The Russian Tea Tradition And What Exactly is Samovar

If they don’t drink vodka, the Russians consume tea and in great quantities – it’s their country’s hallmark tradition. They do this at any time of the day and with no restrictions. The biggest differences between the way the Russians consume their hot beverage and the way other peoples do are the lemons, the sugar, and the Samovar. The Russian tradition is a lump of sugar to be held in the mouth while sipping from the cup. In good old times and in rich homes during the tea ceremony, main courses were served at least four times. Honey, sweets, sugar, lemon, even muffins – this is just a light breakfast for the Russians. The tea is served with small salty bubliki (a kind of pastry), or sweets. Once upon a time towels were bestowed to the guests besides the tea, because the beverage was always served so hot that the natives were used to steaming. For the Russian Tea Ceremony, you will need also refined tea: Indian, Chinese or Green.

Tea came to Russia from the East. It is well known that for the first time Russians met tea in China and in the beginning of the 17th century, the Russian Tzar Michael Romanov received as a present from the Chinese ambassador several cases of tea, raised in their country.

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The Samovar – The Tea Jewel

The Samovar is a unique creation of the Russian technological genius – and it was mentioned in a written text for the first time in 1746.
For many people, the Samovar is only a Russian invention, even one of the symbols of this huge country. Some experts, however, are arguing which exactly is the homeland of this incredible device for warming up water for a tea ceremony.

They say the Samovar is known since antiquity. In a vessel full of water ancient folks used to throw big, hot stones, which helped the water boil. Later in Europe, similar devices appeared, but with a perfected construction. The manufacture of this unique mechanism for water boiling started during the time of Peter The Great, who saw something similar in the Netherlands. After that, they started producing Samovars in plants. This is how from devices accessible only for the rich aristocracy – they became a part of the lives of more ordinary people. Most Samovars in Russia are made in the town of Tula, south of Moscow and they vary from simple designs to enormous and elaborate ones with precious stones. A Russian idiom coined by Anton Chekhov, which denotes a pointless activity is: “To take one’s own Samovar to Tula.” During the Second World War, many Samovars were melted into bullets by Stalin. It is no surprise that nowadays they are permanently offered in gift and souvenir shops.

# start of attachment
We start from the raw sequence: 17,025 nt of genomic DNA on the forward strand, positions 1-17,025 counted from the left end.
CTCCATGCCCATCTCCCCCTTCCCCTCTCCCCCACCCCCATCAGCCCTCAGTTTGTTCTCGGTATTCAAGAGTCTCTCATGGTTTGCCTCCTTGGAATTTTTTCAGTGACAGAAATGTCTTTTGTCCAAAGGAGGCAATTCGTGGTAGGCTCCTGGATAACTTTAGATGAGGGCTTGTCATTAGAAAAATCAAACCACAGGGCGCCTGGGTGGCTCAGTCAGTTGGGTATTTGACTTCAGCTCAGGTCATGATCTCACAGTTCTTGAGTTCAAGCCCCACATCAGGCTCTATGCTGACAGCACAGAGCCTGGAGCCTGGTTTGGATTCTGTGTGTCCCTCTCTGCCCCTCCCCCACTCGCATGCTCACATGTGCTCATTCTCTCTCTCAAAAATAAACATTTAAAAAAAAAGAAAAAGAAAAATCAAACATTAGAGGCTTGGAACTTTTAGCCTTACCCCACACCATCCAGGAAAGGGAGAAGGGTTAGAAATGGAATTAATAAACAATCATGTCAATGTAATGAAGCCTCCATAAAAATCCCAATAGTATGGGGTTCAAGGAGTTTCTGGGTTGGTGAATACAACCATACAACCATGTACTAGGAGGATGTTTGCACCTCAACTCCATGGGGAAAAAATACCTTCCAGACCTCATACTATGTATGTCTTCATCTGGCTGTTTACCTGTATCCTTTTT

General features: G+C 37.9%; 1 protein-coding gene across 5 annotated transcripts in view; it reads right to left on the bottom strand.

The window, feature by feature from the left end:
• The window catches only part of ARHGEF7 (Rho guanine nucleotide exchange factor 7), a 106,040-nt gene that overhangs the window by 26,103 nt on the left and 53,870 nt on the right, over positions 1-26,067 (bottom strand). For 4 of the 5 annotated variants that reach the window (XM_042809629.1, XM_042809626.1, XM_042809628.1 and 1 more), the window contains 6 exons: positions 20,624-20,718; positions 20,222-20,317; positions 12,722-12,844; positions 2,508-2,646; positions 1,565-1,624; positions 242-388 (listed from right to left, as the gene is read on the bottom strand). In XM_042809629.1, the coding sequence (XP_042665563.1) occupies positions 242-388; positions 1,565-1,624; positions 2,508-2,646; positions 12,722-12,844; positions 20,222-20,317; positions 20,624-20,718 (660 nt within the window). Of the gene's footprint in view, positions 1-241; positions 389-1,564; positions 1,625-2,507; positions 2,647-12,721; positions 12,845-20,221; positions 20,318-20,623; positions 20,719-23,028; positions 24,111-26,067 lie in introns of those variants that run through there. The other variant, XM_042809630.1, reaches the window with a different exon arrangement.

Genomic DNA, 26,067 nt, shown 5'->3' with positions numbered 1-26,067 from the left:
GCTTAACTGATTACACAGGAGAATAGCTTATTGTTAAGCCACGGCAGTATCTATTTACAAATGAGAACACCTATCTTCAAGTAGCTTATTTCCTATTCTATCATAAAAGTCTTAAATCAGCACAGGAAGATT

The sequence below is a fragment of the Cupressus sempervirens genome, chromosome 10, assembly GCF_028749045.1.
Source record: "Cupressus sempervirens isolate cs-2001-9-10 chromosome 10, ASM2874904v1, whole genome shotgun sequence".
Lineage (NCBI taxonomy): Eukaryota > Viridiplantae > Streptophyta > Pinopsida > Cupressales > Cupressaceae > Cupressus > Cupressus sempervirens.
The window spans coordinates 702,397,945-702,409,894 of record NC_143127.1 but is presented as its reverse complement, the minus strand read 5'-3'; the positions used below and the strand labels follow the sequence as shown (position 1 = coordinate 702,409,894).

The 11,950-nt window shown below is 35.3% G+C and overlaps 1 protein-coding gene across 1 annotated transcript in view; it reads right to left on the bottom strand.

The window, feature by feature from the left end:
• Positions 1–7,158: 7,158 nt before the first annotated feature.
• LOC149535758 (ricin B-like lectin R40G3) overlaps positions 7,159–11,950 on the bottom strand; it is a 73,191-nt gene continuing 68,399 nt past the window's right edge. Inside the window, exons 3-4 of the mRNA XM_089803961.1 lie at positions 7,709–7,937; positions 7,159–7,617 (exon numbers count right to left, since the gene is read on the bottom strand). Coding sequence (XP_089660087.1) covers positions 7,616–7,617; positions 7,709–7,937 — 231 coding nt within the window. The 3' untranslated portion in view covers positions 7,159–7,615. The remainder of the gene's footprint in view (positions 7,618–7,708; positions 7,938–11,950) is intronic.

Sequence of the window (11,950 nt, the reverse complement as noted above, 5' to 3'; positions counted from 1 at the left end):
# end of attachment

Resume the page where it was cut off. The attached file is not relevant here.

More Tea. Tea Every Day.

Since the climate in most of Russia is very cold – especially in winter, people got used to drinking several cups of hot tea a day. For the boiling water to be enough for the entire household, the vessel had to be quiet big. The warmth of the Samovar was enough to warm up an average room in the house. A Russian writer said that while in Europe it is hard to imagine a house without a fireplace, in Russia it is hard to imagine a home without a Samovar. Russian literature often mentions the Samovar, which symbolizes the famous hospitality of the country.
Rumor has it that if for some reason friends or relatives do not speak to each other – they meet for tea to fondly make up. They used the Samovar as a messenger – they actually spoke to it and asked it to deliver the opinion. “Dear Samovar, please tell Luba Ushakova that I believe she speaks with 150 words per minute.” The Samovar is the Russian soul’s best friend. It has got its special place of honor at the table.

In the beginning, the Samovar was made by red copper. Of course, the wealthy people ordered devices from silver and even from gold. The Samovar’s size can vary from 3 liters to 30 liters for the big Samovars. Tea from a samovar allegedly tastes better than tea in an electric kettle. The Samovar tea smells of fresh wood, smoke and pine cones and it is traditionally filled with water from the well.

How To Serve Russian Tea

On the table next to the samovar there are a few teapots placed one above the other to preserve the heat. They contain tea concentrate, which the guests pour into their cups and then mix it with hot water from the Samovar. In the middle teapot is the black tea; the smallest one, which is on the top contains herbal or mint tea and the big kettle in the base contains hot water. Thus prepared the tea is extremely strong, therefore it has to be attenuated with water. In this way, everyone can pour or combine their tea however they wish. Sugar, honey, lemon or jam can be added for flavor. First, you put in the lemon – then everything else.

Usually, the teapots are decorated with ornaments from the Russian folklore. Some of these kettles are so made, that when placed one above the other – they form the figure of a man or an animal. Russians use small tea-cups with silver handles and silver spoons.

Traditionally, there will be a small plate under each cup, with a beautiful teaspoon on the plate. On additional plates, the hostess offers a variety of tea additions, which can change or underline the taste of the drink, such as brandy, dried fruit, or lemon. Tea is usually served in the open – on the balcony, the terrace, the summer-house or on the bank of the river. According to an ancient tradition, the end of tea drinking occurs when the teacup is placed upside down on its plate. This means that the guest desires no more tea. The most important thing in a Russian tea ceremony is to invite only those who are pleasant for communication and will make the household merry.

Image Copyright: Shou-Hui Wang, License: CC BY-SA 2.0

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